ELEVA, like other medicines in this class, may increase your risk of bone fracture.
You should wait at least 14 days after stopping ELEVA before starting any other medicines for depression or obsessive illnesses from a MAOI group, e.g. Aurorix (moclobemide), Nardil (phenelzine), Parnate (tranylcypromine), Eldepryl (selegiline).
All of the above precautions are important even after you have stopped taking ELEVA.
The effects of ELEVA may last for some days after you have stopped taking it.

Side effects

Tell your doctor or pharmacist as soon as possible if you do not feel well while you are taking ELEVA.
All medicines can have side effects. Sometimes they are serious, most of the time they are not. You may need medical attention if you get some of the side effects.
Do not be alarmed by the following list of side effects. You may not experience any of them.
Ask your doctor or pharmacist to answer any questions you may have.
Tell your doctor or pharmacist if you notice any of the following and they worry you:
headache, dizziness, shaking or tremors, muscle stiffness or weakness, decrease or loss of touch or other senses, sleepiness, drowsiness, impaired concentration
dry mouth, nausea, diarrhoea, indigestion, vomiting, stomach pain, constipation
increased sweating, rash, hives
tiredness, fever, feeling unwell
hot flush, high blood pressure
weight increase or loss
increased or decreased appetite
sleeping difficulties
sexual problems
vision disturbance
irregular menstrual periods in women
sexual dysfunction including impaired sexual function in males
difficulty in passing urine, or increased frequency
persistent noise in the ears
tingling and numbness of the hands and feet
Tell your doctor as soon as possible if you notice any of the following:
agitation, nervousness, anxiety, frightening dreams, yawning, abnormal thinking, teeth grinding, symptoms of agitation, anxiety, dizziness, headache, nausea and tingling or numbness of the hands and feet after stopping ELEVA
uncontrollable muscle spasms affecting the eyes, head, neck and body, temporary paralysis or weakness of muscles
lockjaw
painful, swollen joints
difficulty in breathing, wheezing or coughing
uncontrollable movements of the body, shuffling walk, unusual weakness
palpitations, fainting or chest pain
irregular heartbeats
abnormal bleeding Including vaginal bleeding
sudden onset of severe headache
If any of the following happen, tell your doctor immediately, or go to Accident and Emergency at nearest hospital:
fits or seizures
signs of allergy such as rash or hives, swelling of the face, lips or tongue, wheezing or difficulty breathing
symptoms of sudden fever with sweating, fast heart beat and muscle stiffness, which may lead to loss of consciousness
thoughts of suicide or attempting suicide or self-harm
The above list includes very serious side effects. You may need urgent medical attention or hospitalisation.
Tell your doctor or pharmacist if you notice anything else that is making you feel unwell.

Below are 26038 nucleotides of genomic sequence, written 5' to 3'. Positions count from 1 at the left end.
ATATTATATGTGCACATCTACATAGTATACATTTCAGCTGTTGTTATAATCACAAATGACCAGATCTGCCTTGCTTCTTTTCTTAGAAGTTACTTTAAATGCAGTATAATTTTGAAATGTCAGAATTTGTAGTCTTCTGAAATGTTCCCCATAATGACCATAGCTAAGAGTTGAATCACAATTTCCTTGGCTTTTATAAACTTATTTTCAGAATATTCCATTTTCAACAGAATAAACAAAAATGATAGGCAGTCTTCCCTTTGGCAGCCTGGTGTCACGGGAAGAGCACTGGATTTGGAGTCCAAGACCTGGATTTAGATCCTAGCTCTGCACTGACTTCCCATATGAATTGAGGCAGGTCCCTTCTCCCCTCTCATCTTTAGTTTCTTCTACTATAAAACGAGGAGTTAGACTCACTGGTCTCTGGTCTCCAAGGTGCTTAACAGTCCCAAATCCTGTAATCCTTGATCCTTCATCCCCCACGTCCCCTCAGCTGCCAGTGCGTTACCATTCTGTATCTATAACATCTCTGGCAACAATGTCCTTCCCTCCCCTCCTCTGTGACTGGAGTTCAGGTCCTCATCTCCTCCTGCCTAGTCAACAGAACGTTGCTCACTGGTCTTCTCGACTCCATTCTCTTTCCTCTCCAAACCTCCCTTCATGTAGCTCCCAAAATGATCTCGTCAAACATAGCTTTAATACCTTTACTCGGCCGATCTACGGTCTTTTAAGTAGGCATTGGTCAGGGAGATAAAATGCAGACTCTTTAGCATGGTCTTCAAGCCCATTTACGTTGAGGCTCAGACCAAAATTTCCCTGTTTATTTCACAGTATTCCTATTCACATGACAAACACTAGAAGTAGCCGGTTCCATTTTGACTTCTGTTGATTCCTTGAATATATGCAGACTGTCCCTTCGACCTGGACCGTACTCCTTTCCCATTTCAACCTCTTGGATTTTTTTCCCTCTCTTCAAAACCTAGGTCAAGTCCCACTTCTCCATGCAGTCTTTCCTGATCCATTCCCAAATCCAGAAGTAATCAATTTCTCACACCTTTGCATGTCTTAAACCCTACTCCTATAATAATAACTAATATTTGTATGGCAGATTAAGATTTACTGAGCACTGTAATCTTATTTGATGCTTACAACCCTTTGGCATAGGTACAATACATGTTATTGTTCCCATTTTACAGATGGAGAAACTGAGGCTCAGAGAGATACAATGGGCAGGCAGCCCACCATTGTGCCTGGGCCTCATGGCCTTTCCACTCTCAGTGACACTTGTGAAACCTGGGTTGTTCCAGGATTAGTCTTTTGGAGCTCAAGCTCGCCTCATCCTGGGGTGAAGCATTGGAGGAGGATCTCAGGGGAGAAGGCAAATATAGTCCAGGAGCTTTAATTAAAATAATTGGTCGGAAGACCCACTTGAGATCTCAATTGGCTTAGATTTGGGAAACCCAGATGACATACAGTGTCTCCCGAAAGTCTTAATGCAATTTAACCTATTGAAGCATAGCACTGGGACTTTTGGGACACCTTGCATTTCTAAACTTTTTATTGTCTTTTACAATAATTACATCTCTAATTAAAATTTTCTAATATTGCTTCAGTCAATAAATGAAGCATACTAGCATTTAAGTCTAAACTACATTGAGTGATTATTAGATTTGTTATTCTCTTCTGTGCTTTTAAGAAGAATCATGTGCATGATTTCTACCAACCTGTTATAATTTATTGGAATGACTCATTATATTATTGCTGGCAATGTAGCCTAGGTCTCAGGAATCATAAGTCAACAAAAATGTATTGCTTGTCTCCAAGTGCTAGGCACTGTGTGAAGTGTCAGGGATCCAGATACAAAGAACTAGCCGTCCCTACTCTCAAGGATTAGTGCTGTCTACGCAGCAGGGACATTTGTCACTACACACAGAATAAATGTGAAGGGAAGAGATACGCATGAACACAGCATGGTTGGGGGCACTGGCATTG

Other side effects not listed above may also occur in some people.
Some of these side effects (e.g. changes in thyroid function, liver function or glucose control) can only be found when your doctor does tests from time to time to check your progress.

After taking ELEVA

Storage

Keep your tablets in the pack until it is time to take them.
If you take the tablets out of the pack they may not keep well.
Keep your tablets in a cool dry place where the temperature stays below 25°C.
Do not store ELEVA or any other medicine in the bathroom or near a sink. Do not leave it on a window sill or in the.
Heat and dampness can destroy some medicines.
Keep it where children cannot reach it.
A locked cupboard at least one-and-a-half metre above the ground is a good place to store medicines.

Disposal

If your doctor tells you to stop taking this medicine, or the expiry date has passed, ask your pharmacist what to do with any that are left over.

Product description

What it looks like

ELEVA is available in two strengths:
ELEVA 50 - white to off-white, capsule shaped, film-coated tablets with "ST" over score line "50" on one side and "G" on the other side.
ELEVA 100 - white to off-white, capsule shaped, film-coated tablets with "ST" over score line "100" on one side and "G" on the other side.
Each blister pack contains 30 tablets.

Ingredients

ELEVA contains either 50 mg or 100 mg of sertraline as the active ingredient.
The tablets also contain:
cellulose - microcrystalline
calcium hydrogen phosphate anhydrous
sodium starch glycollate
magnesium stearate
Opadry II White Y-22-7719
ELEVA tablets do not contain sugar, gluten or lactose.

Supplier

ELEVA is supplied in Australia by:
Alphapharm Pty Limited
(ABN 93 002 359 739)
Level 1, 30 The Bond
30-34 Hickson Road
Millers Point NSW 2000
Phone: (02) 9298 3999
www.mylan.com.au
 
Australian registration numbers:
ELEVA 50 - AUST R 95581
ELEVA 100 - AUST R 95583
 
This leaflet was prepared in
July 2018.